Who does she trust? The police are corrupt, helpers are unreliable and leave her bewildered if that were possible. She attracts deplorable characters to her like a human magnet: drunkards and pimps seem to be her speciality. After a dull bus ride, she is needlessly patted down by male police officers and verbally abused by a drunk in a nearby cell before boarding a train to the East. Leaving the screening in a fit of depression, I traipsed my way through the rain towards the nearest Underground Station, heading for home. I tried to erase the grim images from the screen of my mind and entice a smile to my face which wasn’t easy, knowing that I would have to replay the film to be able to write about it.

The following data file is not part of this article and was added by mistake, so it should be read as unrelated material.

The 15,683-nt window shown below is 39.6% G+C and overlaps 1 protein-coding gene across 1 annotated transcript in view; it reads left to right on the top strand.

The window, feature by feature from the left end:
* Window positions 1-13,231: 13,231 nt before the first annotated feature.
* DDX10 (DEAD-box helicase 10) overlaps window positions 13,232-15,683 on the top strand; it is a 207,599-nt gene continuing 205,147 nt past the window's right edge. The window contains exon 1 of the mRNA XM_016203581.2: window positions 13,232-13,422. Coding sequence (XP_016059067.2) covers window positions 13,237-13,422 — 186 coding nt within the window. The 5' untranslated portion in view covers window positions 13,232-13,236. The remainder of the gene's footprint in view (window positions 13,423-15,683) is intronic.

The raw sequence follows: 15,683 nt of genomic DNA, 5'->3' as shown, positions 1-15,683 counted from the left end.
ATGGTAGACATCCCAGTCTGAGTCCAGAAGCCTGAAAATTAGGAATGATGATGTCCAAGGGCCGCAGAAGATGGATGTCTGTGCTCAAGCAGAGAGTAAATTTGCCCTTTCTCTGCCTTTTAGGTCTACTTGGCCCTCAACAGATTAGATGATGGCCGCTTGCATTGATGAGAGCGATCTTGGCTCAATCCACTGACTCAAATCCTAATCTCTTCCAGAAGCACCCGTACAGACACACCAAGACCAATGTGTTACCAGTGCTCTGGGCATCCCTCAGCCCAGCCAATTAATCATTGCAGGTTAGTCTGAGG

What did Loznitsa hope to find by peering into the Russian soul other than a blackness that would envelope him and all those that sought to follow him. Well his purpose it seems, according to the film’s press notes, was to depict in detail the country’s vast penal system, a nexus of crime and punishment that has had a profound impact on the nation’s psyche, having touched so many citizens’ lives one way or another. While the heroine of the film doesn’t even get through the gates of the prison or even succeed in handing over a care parcel for her incarcerated husband, who we never see, the film shows how the towns adjacent to Russian prisons tend to be snake pits of crime and venality. But as the film has little or no chance of being a commercial success, Loznitsa’s purpose seems pointless. This may have worked as a documentary, but its sombre subject matter provides no entertainment value whatsoever. Film festival patrons are unlikely to support it unless their remit from editors is that they must. One journalist mentioned that the film probably doesn’t need to be 143 minutes long, that deserves to be credited as the understatement of the year! The several drunken gatherings depicted, including an especially bawdy party at the home of a sinister, butch-looking woman who offers the heroine free shelter are echoed by a banquet at the very end of the film, where many of the characters come back. Cleaned and groomed and dressed in white and red costumes as they make vacuous, hypocritical speeches, they form a dream-state Politburo of evil whose appearance presages the darkest moment for the heroine, a brutal rape that, the final scene suggests, will happen over and over again. If, dear reader, you feel that to watch A Gentle Creature would be a gruelling ordeal – you would be absolutely correct.
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